A ringing phone in the middle of the night never brings good news. The voice on the other end of the line was my sister’s. Our mother was dying. The cancer she’d battled for the past year had at last neared the goal line, a ruthless opponent.
“If I can’t get a flight, I’ll have to drive,” I said. I rubbed my eyes and struggled up in bed, glancing at the alarm clock on my nightstand. Three A.M.
“Hurry.” Dana, my sister, never spoke two words when one would do.
It was the week before Labor Day, and I didn’t have any gigs or studio time scheduled, hadn’t in months, so leaving meant stuffing some toiletries and a change of clothes in a backpack. I added the black dress I’d last worn to a Nashville nightclub, celebrating my boyfriend Ray’s recording contract. He’d moved on, but I still had the dress. I threw in my best pair of heels, the ones with the fewest scuff marks, and left for East Texas. That early, at least the highway would be clear.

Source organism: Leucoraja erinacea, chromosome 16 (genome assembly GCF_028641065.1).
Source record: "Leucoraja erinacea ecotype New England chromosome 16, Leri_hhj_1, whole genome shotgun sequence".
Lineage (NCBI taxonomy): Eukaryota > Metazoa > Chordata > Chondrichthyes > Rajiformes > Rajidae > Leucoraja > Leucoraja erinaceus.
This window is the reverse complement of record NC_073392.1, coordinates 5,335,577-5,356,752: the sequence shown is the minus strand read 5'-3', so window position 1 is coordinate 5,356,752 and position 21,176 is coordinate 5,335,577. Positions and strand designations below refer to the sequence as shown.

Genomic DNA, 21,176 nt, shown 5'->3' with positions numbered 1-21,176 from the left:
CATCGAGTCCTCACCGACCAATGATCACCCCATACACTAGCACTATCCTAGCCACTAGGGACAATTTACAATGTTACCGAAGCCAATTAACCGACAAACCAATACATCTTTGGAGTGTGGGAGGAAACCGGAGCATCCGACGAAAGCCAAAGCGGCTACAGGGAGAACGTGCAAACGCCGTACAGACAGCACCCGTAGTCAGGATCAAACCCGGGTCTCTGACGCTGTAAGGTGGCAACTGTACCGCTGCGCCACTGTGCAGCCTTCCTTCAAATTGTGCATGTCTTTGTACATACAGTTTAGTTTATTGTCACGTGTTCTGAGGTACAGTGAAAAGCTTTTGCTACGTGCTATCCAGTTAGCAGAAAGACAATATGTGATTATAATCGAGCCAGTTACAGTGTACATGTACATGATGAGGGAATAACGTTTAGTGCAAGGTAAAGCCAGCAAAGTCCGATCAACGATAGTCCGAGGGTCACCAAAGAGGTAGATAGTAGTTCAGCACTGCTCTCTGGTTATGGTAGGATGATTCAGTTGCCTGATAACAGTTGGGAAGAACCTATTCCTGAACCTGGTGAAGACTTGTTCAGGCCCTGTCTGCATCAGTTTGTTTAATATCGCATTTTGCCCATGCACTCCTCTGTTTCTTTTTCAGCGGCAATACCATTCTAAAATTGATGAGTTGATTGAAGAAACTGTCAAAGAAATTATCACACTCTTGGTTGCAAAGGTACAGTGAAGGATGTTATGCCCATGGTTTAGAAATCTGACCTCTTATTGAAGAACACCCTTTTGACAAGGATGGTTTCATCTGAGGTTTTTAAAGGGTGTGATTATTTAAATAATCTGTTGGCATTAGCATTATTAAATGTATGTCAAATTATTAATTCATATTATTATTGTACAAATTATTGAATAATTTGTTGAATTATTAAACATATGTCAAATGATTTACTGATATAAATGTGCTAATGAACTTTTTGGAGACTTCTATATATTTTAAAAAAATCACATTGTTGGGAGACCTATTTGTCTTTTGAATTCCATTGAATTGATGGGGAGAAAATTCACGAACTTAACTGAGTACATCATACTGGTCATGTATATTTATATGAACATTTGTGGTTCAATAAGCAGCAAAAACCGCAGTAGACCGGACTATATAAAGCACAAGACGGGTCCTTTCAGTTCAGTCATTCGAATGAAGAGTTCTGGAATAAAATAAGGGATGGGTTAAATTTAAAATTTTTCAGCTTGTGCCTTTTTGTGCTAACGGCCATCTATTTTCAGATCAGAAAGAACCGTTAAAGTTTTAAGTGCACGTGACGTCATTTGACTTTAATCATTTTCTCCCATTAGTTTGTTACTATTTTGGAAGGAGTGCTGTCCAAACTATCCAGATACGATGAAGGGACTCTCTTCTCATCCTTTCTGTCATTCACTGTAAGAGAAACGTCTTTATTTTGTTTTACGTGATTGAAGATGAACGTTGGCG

Dana called me when I was somewhere outside Dallas, to let me know there was no more need to rush.
“She’s gone,” Dana said.
I pulled over at a truck stop, crying while big rigs rumbled past my Toyota. A fleeting thought, that I might just as well turn around and head back to Nashville and let my sisters, Reba and Dana, handle the funeral, but then I imagined my father, alone at the mercy of those two women, and I swung back onto the interstate.
I pulled into my parents’ gravel drive at two in the afternoon. The outside of the white frame house I’d grown up in hadn’t changed much in the fifteen years I’d been gone. Mom’s garden, always so carefully tended, had gone to weeds. Dried brown plants wilted in the red clay soil.